Generous Hearts, Empty Wallets: The Czech Republic’s Culture of Peer-to-Peer Lending

A recent study sheds light on a captivating aspect of Czech socio-economic culture: the propensity of seven out of ten Czechs to lend money to relatives, friends, or acquaintances. However, the survey, conducted by fintech company Bondster in collaboration with Ipsos agency, reveals a sobering reality – a third of these lenders often don’t receive their full amount back.

The research underscores that nearly half of the loans extended are to family members, while one in three Czech individuals has provided financial assistance to friends facing economic hardships. Notably, while women are more inclined to support family members financially, men tend to be more generous in lending to friends.

Pavel Klema, director of the investment platform Bondster, notes that money lending among peers is widespread in the Czech Republic. However, he emphasizes that while such loans are justified in emergencies like family tragedies or periods of zero income, a significant portion of the population’s poor financial literacy contributes to this phenomenon.

The willingness to lend money is often contingent upon the purpose of the loan, with people more inclined to assist in situations threatening the borrower’s livelihood. Nevertheless, a surprising proportion of individuals have extended loans for non-essential expenditures, such as vacations, with 1.5% even lending to strangers.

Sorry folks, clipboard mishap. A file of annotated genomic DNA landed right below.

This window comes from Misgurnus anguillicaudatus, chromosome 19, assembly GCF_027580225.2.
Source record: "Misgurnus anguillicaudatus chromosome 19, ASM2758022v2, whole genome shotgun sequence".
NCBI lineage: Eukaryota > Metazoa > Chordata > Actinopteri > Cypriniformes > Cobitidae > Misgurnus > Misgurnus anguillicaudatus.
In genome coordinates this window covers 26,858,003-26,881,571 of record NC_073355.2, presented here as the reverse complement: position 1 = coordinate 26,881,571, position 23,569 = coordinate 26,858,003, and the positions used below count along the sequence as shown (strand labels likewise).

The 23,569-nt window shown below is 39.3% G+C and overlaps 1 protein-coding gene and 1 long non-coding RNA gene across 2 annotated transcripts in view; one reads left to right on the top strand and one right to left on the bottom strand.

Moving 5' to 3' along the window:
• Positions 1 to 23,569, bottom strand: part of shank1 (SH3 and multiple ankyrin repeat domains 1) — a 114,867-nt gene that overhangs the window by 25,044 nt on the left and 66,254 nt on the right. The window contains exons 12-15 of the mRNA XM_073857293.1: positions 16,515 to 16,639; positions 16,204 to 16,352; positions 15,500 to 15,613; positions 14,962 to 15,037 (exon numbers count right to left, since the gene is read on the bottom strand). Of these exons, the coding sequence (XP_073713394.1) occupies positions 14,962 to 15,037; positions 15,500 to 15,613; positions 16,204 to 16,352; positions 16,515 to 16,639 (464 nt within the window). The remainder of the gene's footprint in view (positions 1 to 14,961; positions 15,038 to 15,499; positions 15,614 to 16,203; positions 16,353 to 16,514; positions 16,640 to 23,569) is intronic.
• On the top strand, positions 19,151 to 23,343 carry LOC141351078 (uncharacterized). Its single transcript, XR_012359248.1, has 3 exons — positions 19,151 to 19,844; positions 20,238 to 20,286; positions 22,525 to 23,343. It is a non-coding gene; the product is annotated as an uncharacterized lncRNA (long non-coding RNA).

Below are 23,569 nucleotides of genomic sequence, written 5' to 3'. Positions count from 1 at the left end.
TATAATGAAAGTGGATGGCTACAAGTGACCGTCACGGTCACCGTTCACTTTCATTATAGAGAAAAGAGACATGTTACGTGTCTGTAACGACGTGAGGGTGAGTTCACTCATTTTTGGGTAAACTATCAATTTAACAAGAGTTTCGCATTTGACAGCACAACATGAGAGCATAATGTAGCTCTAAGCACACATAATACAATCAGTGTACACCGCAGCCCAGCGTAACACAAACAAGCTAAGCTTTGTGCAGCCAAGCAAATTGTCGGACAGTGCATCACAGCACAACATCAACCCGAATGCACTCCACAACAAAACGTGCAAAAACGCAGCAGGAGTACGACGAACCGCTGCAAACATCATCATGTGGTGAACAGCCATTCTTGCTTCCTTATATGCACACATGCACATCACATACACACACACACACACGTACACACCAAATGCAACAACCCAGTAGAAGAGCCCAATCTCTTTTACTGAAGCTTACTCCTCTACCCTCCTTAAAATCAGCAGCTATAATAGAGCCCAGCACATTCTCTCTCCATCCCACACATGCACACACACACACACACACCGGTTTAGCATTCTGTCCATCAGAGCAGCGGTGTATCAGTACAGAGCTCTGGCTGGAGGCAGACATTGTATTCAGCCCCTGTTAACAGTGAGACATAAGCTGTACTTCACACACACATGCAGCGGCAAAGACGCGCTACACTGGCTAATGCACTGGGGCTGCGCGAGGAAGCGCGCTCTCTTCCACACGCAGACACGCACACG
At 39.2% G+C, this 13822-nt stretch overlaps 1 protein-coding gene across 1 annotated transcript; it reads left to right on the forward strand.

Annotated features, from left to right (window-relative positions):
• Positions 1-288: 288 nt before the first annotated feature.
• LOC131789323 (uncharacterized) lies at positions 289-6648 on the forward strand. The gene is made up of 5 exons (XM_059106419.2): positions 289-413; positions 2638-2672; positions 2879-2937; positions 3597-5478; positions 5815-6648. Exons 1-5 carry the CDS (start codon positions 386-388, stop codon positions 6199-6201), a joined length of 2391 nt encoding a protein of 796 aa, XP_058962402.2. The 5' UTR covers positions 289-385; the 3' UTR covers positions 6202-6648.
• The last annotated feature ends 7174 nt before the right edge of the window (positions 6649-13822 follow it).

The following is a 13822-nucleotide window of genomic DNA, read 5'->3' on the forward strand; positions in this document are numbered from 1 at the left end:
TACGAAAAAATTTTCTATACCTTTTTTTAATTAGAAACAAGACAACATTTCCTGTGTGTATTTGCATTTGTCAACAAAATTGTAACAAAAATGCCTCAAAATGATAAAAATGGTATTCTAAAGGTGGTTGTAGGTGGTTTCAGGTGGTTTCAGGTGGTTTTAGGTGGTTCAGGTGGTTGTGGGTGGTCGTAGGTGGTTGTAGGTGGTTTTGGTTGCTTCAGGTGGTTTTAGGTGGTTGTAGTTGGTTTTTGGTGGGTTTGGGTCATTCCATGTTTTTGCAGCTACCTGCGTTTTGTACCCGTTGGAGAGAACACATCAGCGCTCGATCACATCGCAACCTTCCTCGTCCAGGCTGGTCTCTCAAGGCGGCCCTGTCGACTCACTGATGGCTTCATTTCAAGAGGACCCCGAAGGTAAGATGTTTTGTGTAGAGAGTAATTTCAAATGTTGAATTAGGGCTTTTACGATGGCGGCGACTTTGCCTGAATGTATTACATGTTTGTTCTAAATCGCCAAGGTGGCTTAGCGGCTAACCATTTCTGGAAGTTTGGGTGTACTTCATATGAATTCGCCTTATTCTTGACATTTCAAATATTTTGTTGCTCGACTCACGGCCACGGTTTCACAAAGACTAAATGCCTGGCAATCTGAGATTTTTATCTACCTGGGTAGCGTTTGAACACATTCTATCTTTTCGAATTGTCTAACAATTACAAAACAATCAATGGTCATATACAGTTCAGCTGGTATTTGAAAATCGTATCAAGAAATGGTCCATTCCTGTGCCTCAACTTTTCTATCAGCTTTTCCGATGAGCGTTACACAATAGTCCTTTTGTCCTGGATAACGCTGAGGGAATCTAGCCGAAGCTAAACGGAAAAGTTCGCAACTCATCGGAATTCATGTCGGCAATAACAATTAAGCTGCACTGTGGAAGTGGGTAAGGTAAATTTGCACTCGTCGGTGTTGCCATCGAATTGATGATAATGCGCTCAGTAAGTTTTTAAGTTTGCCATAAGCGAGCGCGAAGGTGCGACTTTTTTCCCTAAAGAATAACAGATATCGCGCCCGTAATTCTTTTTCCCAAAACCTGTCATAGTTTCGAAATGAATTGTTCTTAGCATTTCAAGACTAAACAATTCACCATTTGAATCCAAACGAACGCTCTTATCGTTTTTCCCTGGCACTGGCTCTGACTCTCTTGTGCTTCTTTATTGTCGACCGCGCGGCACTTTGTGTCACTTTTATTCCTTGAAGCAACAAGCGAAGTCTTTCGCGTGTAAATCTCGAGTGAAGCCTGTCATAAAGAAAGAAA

Age also influences lending behavior, with younger individuals typically lending smaller amounts compared to their older counterparts. Despite the majority lending money with the expectation of full repayment, a significant portion experiences partial or non-repayment, attributed largely to the absence of formal agreements.

Klema underscores that over 80% of lenders do not sign contracts or bills of exchange, contributing to the challenges of recovering lent funds fully. This highlights the need for improved financial literacy and prudent money management practices to mitigate the risks associated with informal lending arrangements.

While the Czech culture of peer-to-peer lending reflects generosity and solidarity, it also underscores the importance of clear communication, financial transparency, and legal safeguards to protect both lenders and borrowers in these informal transactions.

Article by Prague Forum

Recent posts

See All
  • Hans Weber
  • April 8, 2024

Neorenaissance mit Biergarten und Geschichtsbewusstsein

  • Hans Weber
  • April 8, 2024

Tatra Trucks investiert 700 Mio. CZK in die Zukunft des Werkes in Kopřivnice

  • Hans Weber
  • April 8, 2024

Umfrage: Tschechischer Präsident Pavel bleibt der Politiker mit dem höchsten Vertrauen in der Bevölkerung

Prague Forum Membership

Join us

Be part of building bridges and channels to engage all the international key voices and decision makers living in the Czech Republic.

Become a member

Prague Forum Membership

Join us

    Close